Nemo underwater drone promises more stability – and a swappable battery
If a just-launched Kickstarter campaign is successful, amateur or even not-so-amateur oceanographers will soon have another underwater drone to choose from. Known as the Nemo, this one promises some high-end standard features, along with a couple of interesting extras.
Manufactured by Chinese startup Aquarobotman, the Nemo can descend down to a maximum depth of 100 m (328 ft) at a top speed of 3.9 knots, linked to its surface-located user via a Kevlar-reinforced electrical cable that's wound onto a reel. A Wi-Fi module on that reel wirelessly communicates with an iOS/Android app on the user's smartphone or tablet, which is used to control the drone in real time.
The Nemo shoots and records 4K/30fps video (along with 16-megapixel stills) which is streamed to the user, so they can see what the drone is seeing as it sees it. Instead of just viewing that video on their mobile device screen, they additionally have the option of using VR goggles for a more "immersive" experience (no pun intended).
Underwater illumination for the camera is provided by two clusters of four LED spotlights, the eight of them putting out a combined 1,000 lumens. The video is claimed to be smoother than that of various other underwater drones, as the Nemo is stabilized a total of four thrusters (two horizontal and two vertical), instead of the three used by some models.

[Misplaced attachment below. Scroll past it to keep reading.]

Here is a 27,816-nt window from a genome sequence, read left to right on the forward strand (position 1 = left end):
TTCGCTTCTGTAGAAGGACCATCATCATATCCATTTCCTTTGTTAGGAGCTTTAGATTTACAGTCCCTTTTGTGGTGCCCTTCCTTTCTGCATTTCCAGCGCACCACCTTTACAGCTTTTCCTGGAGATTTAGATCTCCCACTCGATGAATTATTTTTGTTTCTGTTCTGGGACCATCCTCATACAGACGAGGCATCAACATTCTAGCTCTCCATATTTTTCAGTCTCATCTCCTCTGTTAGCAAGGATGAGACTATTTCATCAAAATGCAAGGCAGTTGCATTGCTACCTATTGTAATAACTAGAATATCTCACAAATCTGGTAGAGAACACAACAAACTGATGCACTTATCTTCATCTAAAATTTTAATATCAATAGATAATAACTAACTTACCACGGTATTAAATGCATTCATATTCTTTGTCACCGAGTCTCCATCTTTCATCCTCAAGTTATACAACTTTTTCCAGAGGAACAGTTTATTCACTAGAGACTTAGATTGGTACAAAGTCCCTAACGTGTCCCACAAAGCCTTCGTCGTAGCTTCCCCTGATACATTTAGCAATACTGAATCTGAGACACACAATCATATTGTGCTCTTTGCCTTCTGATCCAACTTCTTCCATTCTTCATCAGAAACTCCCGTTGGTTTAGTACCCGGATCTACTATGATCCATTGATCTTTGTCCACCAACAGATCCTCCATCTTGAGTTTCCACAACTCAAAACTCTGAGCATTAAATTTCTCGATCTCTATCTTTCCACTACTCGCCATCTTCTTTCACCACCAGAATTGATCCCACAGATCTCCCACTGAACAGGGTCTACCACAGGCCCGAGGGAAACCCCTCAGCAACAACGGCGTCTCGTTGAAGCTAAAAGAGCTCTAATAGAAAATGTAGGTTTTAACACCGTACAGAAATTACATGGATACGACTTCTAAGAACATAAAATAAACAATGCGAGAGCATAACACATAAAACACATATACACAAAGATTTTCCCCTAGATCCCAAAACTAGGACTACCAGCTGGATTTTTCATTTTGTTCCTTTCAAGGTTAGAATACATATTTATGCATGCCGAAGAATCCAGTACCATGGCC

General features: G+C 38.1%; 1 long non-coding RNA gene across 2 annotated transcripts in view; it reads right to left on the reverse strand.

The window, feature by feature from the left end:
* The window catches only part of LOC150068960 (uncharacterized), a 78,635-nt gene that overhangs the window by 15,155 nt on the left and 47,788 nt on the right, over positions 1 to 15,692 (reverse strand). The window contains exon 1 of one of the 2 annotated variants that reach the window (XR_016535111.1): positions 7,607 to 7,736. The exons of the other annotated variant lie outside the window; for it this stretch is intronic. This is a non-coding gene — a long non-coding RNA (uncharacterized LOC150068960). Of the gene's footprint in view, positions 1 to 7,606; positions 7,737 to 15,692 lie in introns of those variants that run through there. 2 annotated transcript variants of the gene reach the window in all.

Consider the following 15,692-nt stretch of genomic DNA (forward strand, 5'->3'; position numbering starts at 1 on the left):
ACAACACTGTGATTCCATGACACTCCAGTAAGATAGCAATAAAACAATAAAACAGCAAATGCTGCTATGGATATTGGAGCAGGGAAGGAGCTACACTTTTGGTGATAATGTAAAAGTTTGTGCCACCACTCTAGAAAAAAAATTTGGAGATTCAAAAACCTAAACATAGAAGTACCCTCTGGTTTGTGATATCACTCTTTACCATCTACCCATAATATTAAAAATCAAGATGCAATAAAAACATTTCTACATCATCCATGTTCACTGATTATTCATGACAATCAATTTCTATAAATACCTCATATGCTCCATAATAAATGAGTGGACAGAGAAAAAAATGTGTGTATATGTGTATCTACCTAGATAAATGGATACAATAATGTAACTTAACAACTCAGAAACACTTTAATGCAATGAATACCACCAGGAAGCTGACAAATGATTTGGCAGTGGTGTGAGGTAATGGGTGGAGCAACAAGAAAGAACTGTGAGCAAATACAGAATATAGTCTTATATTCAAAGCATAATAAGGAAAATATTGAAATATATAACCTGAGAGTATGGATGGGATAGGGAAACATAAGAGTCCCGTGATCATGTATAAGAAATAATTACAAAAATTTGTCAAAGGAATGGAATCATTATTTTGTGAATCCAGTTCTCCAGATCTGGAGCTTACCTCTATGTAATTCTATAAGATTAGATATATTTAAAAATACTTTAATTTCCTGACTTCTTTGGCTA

One 1.5-hour charge of the drone's 48Wh/12V battery should be good for a claimed three hours of use, although that battery is replaceable, so users can swap in an optional freshly-charged extra on location. The Wi-Fi unit's battery is good for six hours per charge.
If you're interested in getting a Nemo of your own, you can do so for a minimum pledge of US$799, although that only includes a 30m/98ft cable. Assuming the drone reaches production, delivery is estimated for July. The planned retail price is $1,799 for the 30-meter version, or $2,599 for a Nemo with the full 100-meter cable.
It can be seen in action, in the video below.
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Also, sharks for example, are able to detect tiny changes in electric field (voltage) in sea water, across long distances, instantly. I think that suggests, a device that generates/senses tiny voltage differences in seawater could be a great solution for undersea communication, for all drones and submarines.